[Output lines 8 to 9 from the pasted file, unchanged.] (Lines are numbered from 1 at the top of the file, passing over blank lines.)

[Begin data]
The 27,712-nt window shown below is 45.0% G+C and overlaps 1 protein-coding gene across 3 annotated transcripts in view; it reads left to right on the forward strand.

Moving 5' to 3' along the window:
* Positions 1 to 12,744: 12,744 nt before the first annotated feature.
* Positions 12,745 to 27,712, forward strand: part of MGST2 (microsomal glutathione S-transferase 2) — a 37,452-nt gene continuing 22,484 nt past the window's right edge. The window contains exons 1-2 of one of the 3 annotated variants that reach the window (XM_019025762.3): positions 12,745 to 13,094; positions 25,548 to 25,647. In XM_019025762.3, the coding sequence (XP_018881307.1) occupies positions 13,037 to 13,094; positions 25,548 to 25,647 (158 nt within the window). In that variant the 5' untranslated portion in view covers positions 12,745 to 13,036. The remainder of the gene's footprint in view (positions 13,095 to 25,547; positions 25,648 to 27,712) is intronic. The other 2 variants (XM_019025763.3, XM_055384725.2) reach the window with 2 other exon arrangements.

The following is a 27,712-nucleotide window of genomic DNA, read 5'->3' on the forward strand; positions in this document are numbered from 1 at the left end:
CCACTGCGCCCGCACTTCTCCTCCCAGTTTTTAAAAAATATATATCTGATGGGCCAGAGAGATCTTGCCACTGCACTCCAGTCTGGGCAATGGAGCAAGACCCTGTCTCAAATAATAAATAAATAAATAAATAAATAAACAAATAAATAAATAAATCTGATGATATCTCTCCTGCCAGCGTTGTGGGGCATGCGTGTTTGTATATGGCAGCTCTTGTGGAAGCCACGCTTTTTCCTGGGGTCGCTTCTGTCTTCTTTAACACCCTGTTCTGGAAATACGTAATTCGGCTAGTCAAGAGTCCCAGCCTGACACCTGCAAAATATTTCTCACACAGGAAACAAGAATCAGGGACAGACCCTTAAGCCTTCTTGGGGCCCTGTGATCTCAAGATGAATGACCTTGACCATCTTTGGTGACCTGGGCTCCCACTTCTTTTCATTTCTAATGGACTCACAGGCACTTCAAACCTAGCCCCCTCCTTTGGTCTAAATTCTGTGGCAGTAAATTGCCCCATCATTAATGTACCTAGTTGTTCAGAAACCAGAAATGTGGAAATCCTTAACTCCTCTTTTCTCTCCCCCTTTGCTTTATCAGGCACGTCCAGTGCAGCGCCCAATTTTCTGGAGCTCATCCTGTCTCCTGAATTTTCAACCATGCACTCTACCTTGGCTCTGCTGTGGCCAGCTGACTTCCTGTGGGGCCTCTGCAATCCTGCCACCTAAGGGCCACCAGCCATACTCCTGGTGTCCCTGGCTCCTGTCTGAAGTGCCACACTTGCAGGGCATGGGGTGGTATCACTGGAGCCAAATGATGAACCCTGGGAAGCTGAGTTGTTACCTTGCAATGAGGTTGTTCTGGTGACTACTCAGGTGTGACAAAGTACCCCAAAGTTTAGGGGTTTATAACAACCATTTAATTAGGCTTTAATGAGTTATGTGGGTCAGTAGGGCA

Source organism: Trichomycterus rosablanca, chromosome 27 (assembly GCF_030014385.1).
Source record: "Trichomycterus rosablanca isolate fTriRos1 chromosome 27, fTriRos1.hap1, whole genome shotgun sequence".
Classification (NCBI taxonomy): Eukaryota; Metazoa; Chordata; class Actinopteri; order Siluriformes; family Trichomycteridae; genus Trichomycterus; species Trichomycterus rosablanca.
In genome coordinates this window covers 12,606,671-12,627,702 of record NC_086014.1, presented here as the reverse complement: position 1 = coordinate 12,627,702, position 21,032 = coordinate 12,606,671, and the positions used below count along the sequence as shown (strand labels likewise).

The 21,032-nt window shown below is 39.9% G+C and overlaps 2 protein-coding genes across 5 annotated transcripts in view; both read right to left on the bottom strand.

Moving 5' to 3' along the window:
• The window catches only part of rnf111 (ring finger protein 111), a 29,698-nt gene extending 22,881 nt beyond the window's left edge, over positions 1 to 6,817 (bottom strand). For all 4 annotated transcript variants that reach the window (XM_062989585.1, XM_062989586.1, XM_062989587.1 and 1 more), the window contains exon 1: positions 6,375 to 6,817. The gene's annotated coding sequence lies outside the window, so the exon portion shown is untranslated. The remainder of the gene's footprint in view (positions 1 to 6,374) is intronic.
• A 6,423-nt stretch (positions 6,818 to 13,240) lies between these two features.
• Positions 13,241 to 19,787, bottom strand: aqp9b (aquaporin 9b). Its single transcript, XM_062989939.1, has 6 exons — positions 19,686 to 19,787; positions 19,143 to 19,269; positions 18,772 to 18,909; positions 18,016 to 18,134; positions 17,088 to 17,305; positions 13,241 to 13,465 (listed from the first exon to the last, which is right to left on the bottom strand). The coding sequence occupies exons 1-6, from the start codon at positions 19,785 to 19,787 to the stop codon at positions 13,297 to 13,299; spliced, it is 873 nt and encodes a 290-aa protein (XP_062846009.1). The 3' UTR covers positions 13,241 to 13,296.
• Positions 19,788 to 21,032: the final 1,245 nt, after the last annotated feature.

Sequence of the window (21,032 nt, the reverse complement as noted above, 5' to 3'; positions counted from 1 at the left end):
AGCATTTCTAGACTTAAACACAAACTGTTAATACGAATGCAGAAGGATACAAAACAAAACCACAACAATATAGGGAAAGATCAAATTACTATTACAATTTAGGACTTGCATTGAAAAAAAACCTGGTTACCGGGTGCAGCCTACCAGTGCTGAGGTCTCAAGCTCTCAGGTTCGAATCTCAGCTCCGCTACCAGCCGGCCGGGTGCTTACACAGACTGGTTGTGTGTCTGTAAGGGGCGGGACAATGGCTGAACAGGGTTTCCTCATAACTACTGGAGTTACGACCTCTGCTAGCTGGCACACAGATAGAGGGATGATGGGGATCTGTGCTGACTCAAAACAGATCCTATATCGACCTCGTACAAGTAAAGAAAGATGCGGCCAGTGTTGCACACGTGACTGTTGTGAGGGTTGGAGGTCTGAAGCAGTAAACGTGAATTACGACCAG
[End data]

Source record: "Trichomycterus rosablanca isolate fTriRos1 chromosome 27, fTriRos1.hap1, whole genome shotgun sequence".
Classification (NCBI taxonomy): Eukaryota; Metazoa; Chordata; class Actinopteri; order Siluriformes; family Trichomycteridae; genus Trichomycterus; species Trichomycterus rosablanca.